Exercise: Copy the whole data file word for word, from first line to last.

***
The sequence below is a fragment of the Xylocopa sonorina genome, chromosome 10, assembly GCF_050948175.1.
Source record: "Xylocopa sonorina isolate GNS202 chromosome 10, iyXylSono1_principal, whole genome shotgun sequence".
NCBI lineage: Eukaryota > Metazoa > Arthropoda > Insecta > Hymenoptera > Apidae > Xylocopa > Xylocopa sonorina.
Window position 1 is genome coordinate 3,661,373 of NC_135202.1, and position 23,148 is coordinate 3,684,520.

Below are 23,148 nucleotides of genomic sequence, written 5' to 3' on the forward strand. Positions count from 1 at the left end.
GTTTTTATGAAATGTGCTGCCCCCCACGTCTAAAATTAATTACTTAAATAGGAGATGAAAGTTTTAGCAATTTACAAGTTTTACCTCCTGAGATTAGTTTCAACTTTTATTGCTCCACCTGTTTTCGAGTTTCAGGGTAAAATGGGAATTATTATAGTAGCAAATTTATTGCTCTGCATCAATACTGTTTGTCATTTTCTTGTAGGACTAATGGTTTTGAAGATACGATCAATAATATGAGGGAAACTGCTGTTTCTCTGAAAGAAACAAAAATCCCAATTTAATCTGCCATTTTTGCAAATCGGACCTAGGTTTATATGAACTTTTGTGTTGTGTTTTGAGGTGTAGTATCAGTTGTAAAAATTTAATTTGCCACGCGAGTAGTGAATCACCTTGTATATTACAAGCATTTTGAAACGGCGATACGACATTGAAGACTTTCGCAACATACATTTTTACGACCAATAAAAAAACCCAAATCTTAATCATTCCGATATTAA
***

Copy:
The sequence below is a fragment of the Xylocopa sonorina genome, chromosome 10, assembly GCF_050948175.1.
Source record: "Xylocopa sonorina isolate GNS202 chromosome 10, iyXylSono1_principal, whole genome shotgun sequence".
NCBI lineage: Eukaryota > Metazoa > Arthropoda > Insecta > Hymenoptera > Apidae > Xylocopa > Xylocopa sonorina.
Window position 1 is genome coordinate 3,661,373 of NC_135202.1, and position 23,148 is coordinate 3,684,520.

Below are 23,148 nucleotides of genomic sequence, written 5' to 3' on the forward strand. Positions count from 1 at the left end.
GTTTTTATGAAATGTGCTGCCCCCCACGTCTAAAATTAATTACTTAAATAGGAGATGAAAGTTTTAGCAATTTACAAGTTTTACCTCCTGAGATTAGTTTCAACTTTTATTGCTCCACCTGTTTTCGAGTTTCAGGGTAAAATGGGAATTATTATAGTAGCAAATTTATTGCTCTGCATCAATACTGTTTGTCATTTTCTTGTAGGACTAATGGTTTTGAAGATACGATCAATAATATGAGGGAAACTGCTGTTTCTCTGAAAGAAACAAAAATCCCAATTTAATCTGCCATTTTTGCAAATCGGACCTAGGTTTATATGAACTTTTGTGTTGTGTTTTGAGGTGTAGTATCAGTTGTAAAAATTTAATTTGCCACGCGAGTAGTGAATCACCTTGTATATTACAAGCATTTTGAAACGGCGATACGACATTGAAGACTTTCGCAACATACATTTTTACGACCAATAAAAAAACCCAAATCTTAATCATTCCGATATTAA